Rebecca Dawber, Assistant Director of Physical Healthcare and Infection Prevention at Greater Manchester West Mental Health NHS Foundation Trust, discusses how the ‘Classic’ NHS Safety Thermometer has helped improve the trust in a variety of areas.
What services do you provide at GM West Mental Health Foundation Trust?
We are an integrated mental health service that provides a wide range of mental and social care services to over 700,000 people living in Bolton, Salford and Trafford. GM West has around 50 sites and manages about 692 beds, we also provide specialist services across the North West and further afield.
How did you first start working with the Safety Thermometer and what were the challenges?
We got involved in the Safety Thermometer as part of our national CQUIN for 2013/14. The initial challenge for us was making the ‘Classic’ Safety Thermometer, which is quite focused on acute care, applicable to us. Our first thoughts were “how do we implement this and make it meaningful for mental health services?”
We wanted to make it more than just a tick box exercise and get that message down to the people on the frontline who are collecting the data.
How have you implemented the Safety Thermometer and used the data?
The implementation sat with the trust’s Nursing Quality and Leadership Team who led the project. We took ownership of it by going out on a monthly basis and linking with patients and staff in clinical areas to roll-out and improve the project.
By putting the Safety Thermometer into place this led us to review our reporting system and make it much more robust, as this system for reporting harms such as pressure ulcers wasn’t in place beforehand.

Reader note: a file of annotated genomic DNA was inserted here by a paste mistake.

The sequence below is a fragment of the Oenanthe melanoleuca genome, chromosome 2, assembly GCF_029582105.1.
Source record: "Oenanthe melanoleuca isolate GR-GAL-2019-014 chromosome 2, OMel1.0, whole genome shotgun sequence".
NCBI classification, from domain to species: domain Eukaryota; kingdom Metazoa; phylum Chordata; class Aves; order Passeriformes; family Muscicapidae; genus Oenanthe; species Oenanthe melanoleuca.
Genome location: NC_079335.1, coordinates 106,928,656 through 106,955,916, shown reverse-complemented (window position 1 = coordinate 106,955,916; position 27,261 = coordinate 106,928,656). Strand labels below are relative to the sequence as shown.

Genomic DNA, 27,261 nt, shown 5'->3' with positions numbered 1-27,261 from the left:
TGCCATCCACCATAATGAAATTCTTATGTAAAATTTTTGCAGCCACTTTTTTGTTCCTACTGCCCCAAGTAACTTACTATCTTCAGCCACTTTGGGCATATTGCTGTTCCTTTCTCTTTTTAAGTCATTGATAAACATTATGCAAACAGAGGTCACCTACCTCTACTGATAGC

The new systems put in place due to the Safety Thermometer then allowed us to triangulate the data with our incident reporting system, which made the data much more useful.
How has the Safety Thermometer helped with improvement work at the trust?
It helped us embark on a project. We wanted a consistent approach to evaluating ‘harm’ incidents within the organisation. Using the Safety Thermometer encouraged us to review our procedures and improve them, which improved the quality of care and reduced harm.
Are there examples of work that has come from rolling out the Safety Thermometer?
One example would be for pressure ulcers: due to the robust reporting system that was put into place, as soon as a pressure ulcer is identified, irrespective of origin, it is immediately reported. This report triggers a response where the case is reviewed within three days. This procedure wasn’t in place before and the Safety Thermometer highlighted the need for more robust reporting. Now, root cause analysis has also been built in for grade 2-4 pressure ulcers. This allows us to explore why it happened, where it happened and lessons we can learn from the incident.
This has taught us a lot, such as identifying if there is a training need or how the harm could be avoided and it means we are now continuously improving. We have also been able to share data with our local safeguarding boards, which can be particularly useful for pressure ulcers. This is because the person could have come from another healthcare facility or from a home where there could be safeguarding needs. This can help to ensure that the patient gets the right care wherever that may be and there are no safeguarding concerns.
What tips would you give other organisations using the Safety Thermometer?
I think the Safety Thermometer can be a great benefit and has been to us because we embraced it as an opportunity to improve all areas. It’s not just been used as a tick box exercise.
If you make the Safety Thermometer meaningful and show people that it is more than just a survey it can be very positive. It has been for GM West Mental Health Foundation Trust and now we’ve got more assurance and improved systems in place.
We have also used it to do some “off the cuff” teaching and I think that has been a positive, to encourage more junior staff to be involved in the Safety Thermometer. We have used it as an opportunity to educate about the four harms and junior staff have enjoyed the learning and being involved in the data collection.
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